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07-30-2013 06:17:52

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Uh-oh, a farmer's making a buck. Everybody drag him down!

I do not understand this mentality. It's one of the main reasons I did not stay on the farm when I graduated from college. You can't make money and when you do all your fellow farmers do their best to make sure it doesn't happen again.

"Feedlot farming" is a lot like a variable rate mortgage. When grain prices are low, you can afford to buy all your feed instead of growing it. When grain prices are high, you lose your shirt!

The only way to do it right now is to grow your own feed. If you can't grow enough of your own feed to support your herd, you have too many animals and you need to get rid of some.

Don't cry that the grain farmers should be giving you CHARITY because they're making money and you're not. You chose the flawed business model that only works when commodity prices are low.

In reality you may end up making MORE money with fewer animals, because you've lowered the supply. There will be a short-term glut on the market, but 6 months down the road there will be a meat shortage and prices will skyrocket!

Farmers don't typically understand basic economics. Their answer to dropping prices is to increase production, same as if the prices are rising... I just don't get it.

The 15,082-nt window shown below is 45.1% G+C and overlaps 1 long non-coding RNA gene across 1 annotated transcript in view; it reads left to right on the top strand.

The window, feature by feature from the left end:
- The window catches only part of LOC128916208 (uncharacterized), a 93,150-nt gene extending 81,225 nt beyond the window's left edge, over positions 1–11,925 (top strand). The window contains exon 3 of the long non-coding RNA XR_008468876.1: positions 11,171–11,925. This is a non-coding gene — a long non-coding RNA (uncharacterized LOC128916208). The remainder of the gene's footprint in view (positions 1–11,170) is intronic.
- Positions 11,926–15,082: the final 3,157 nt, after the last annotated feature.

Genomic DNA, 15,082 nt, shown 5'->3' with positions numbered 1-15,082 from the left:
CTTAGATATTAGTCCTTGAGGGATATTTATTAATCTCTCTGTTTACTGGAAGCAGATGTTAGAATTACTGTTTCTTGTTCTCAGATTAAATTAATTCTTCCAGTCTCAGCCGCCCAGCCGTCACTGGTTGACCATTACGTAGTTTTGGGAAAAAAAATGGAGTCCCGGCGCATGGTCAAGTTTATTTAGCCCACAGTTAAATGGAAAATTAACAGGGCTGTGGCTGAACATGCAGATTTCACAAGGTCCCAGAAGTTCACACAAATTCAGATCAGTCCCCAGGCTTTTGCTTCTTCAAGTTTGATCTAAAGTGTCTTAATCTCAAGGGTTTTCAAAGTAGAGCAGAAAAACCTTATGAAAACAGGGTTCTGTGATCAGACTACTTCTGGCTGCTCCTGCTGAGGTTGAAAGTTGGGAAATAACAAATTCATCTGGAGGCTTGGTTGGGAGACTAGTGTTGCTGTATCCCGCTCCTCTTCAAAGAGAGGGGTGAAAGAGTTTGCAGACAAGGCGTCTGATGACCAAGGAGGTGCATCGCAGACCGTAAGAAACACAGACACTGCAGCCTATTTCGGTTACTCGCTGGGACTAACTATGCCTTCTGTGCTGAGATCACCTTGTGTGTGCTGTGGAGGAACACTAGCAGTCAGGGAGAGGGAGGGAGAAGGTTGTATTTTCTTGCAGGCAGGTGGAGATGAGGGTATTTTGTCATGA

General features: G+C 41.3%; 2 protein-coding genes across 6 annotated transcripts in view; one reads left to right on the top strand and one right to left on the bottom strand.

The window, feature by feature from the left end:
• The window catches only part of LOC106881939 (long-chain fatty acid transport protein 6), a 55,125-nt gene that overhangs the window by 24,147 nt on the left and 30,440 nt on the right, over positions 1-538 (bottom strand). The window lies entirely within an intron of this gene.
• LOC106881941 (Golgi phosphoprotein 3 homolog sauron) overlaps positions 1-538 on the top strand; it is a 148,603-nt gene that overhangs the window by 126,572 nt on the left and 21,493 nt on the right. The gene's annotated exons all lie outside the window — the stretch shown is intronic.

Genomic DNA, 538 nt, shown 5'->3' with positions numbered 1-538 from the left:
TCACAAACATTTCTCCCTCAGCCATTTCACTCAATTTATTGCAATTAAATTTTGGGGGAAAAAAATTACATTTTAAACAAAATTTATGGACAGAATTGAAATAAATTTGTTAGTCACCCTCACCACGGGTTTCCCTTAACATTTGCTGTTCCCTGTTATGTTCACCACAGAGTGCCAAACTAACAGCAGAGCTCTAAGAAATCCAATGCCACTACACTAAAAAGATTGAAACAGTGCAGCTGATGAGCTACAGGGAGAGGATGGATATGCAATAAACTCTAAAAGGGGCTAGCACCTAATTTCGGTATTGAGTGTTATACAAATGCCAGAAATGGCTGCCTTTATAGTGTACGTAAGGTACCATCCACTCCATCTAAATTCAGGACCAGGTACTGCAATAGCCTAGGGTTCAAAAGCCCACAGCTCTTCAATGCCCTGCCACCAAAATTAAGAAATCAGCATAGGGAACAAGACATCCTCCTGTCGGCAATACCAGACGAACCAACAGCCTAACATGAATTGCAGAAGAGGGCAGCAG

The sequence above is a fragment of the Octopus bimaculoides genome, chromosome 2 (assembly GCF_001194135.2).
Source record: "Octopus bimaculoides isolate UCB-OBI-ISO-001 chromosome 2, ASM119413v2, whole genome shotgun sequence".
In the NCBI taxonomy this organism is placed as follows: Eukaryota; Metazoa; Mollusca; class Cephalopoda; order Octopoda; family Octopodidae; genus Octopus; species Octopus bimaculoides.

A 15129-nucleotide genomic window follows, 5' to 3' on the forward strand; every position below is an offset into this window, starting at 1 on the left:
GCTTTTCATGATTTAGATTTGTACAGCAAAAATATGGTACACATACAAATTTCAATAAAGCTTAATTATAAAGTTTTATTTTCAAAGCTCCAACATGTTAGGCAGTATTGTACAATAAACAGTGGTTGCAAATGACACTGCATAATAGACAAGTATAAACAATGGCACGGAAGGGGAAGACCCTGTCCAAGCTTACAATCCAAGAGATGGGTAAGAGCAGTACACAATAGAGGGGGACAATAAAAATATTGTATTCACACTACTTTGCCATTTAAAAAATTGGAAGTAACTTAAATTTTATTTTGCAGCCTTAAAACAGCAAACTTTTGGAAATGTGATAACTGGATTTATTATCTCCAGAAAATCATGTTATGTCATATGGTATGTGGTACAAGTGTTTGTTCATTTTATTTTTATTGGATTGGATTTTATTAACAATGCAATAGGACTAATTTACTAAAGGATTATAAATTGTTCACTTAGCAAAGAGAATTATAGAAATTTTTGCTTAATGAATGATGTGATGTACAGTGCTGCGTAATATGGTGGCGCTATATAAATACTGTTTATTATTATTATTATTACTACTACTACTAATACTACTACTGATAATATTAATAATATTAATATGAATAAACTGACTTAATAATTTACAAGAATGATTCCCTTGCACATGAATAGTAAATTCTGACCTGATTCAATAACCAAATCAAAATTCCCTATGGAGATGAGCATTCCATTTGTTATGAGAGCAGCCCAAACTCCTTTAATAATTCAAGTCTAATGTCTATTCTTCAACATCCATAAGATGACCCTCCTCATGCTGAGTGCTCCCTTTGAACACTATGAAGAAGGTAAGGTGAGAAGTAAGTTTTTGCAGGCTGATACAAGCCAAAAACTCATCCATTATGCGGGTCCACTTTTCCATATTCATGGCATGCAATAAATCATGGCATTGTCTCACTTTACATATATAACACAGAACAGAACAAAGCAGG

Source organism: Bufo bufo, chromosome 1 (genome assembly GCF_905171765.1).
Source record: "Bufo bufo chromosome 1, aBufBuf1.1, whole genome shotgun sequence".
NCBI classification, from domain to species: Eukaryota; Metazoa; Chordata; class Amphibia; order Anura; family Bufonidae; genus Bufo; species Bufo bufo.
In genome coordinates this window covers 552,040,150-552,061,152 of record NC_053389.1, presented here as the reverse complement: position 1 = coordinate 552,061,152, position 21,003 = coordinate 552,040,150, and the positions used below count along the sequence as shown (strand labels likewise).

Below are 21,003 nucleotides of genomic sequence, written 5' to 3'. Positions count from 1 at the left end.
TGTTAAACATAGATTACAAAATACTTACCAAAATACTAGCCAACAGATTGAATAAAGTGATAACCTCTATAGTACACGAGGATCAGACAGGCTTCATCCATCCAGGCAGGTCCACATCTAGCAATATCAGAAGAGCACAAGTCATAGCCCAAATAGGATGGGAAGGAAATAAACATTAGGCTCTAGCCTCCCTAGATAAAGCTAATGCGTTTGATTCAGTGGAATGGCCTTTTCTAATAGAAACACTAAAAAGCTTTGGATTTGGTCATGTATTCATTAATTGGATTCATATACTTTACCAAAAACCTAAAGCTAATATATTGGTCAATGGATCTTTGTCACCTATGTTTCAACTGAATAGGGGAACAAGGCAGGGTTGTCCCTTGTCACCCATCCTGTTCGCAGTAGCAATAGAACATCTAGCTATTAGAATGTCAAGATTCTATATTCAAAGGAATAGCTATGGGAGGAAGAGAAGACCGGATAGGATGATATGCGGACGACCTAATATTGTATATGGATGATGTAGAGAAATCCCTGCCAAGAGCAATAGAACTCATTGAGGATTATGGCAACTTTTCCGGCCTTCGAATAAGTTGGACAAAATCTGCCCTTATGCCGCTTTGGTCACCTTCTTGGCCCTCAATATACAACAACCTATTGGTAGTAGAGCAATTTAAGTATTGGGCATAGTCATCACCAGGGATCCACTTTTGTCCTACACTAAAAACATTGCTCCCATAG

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07-30-2013 06:44:37

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 Re: CORN PRICES AND FEED PRICES in reply to mkirsch, 07-30-2013 06:17:52  
You get it, mkirsch.

Fortunately not every neighborhood is like the sour grapes in this thread.

Farming is a business, you got to keep on top of things and make a buck when you can.

But you can also care about your neighbors, and many still do.

Dad got rid of hogs on this place before I got into grade school.

But I help my county pork producers with their fund raisers, tho I'm not a member and don't raise pork. They buy my corn, I can help them out with a little spare time.

Focus on the positives.


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Massey farmer

07-30-2013 06:23:39

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 Re: CORN PRICES AND FEED PRICES in reply to mkirsch, 07-30-2013 06:17:52  
The two smartest things you said 1, it's a good thing you left the farm when you graduated college and 2, yes, you don't get it

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